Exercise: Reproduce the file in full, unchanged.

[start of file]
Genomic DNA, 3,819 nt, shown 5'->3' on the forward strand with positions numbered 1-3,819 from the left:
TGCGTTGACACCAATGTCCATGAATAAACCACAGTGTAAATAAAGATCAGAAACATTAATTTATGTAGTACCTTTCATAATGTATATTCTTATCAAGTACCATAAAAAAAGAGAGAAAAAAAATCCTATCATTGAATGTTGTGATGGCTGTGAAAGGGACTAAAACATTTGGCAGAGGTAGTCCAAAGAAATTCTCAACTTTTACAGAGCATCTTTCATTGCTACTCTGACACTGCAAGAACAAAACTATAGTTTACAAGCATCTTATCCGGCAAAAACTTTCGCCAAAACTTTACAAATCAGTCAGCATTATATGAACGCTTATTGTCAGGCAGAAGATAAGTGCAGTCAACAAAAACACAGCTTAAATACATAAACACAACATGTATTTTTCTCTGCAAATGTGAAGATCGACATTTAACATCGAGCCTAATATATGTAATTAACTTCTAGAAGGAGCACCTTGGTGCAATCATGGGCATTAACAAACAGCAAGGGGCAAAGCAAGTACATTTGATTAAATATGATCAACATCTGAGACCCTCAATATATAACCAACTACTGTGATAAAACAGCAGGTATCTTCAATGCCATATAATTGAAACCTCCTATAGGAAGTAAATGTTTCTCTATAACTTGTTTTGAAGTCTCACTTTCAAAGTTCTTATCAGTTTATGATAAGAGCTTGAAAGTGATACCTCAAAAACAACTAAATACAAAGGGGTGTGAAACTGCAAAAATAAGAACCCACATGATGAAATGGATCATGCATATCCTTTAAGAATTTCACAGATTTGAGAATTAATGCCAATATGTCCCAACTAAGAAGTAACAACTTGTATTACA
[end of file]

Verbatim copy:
Genomic DNA, 3,819 nt, shown 5'->3' on the forward strand with positions numbered 1-3,819 from the left:
TGCGTTGACACCAATGTCCATGAATAAACCACAGTGTAAATAAAGATCAGAAACATTAATTTATGTAGTACCTTTCATAATGTATATTCTTATCAAGTACCATAAAAAAAGAGAGAAAAAAAATCCTATCATTGAATGTTGTGATGGCTGTGAAAGGGACTAAAACATTTGGCAGAGGTAGTCCAAAGAAATTCTCAACTTTTACAGAGCATCTTTCATTGCTACTCTGACACTGCAAGAACAAAACTATAGTTTACAAGCATCTTATCCGGCAAAAACTTTCGCCAAAACTTTACAAATCAGTCAGCATTATATGAACGCTTATTGTCAGGCAGAAGATAAGTGCAGTCAACAAAAACACAGCTTAAATACATAAACACAACATGTATTTTTCTCTGCAAATGTGAAGATCGACATTTAACATCGAGCCTAATATATGTAATTAACTTCTAGAAGGAGCACCTTGGTGCAATCATGGGCATTAACAAACAGCAAGGGGCAAAGCAAGTACATTTGATTAAATATGATCAACATCTGAGACCCTCAATATATAACCAACTACTGTGATAAAACAGCAGGTATCTTCAATGCCATATAATTGAAACCTCCTATAGGAAGTAAATGTTTCTCTATAACTTGTTTTGAAGTCTCACTTTCAAAGTTCTTATCAGTTTATGATAAGAGCTTGAAAGTGATACCTCAAAAACAACTAAATACAAAGGGGTGTGAAACTGCAAAAATAAGAACCCACATGATGAAATGGATCATGCATATCCTTTAAGAATTTCACAGATTTGAGAATTAATGCCAATATGTCCCAACTAAGAAGTAACAACTTGTATTACA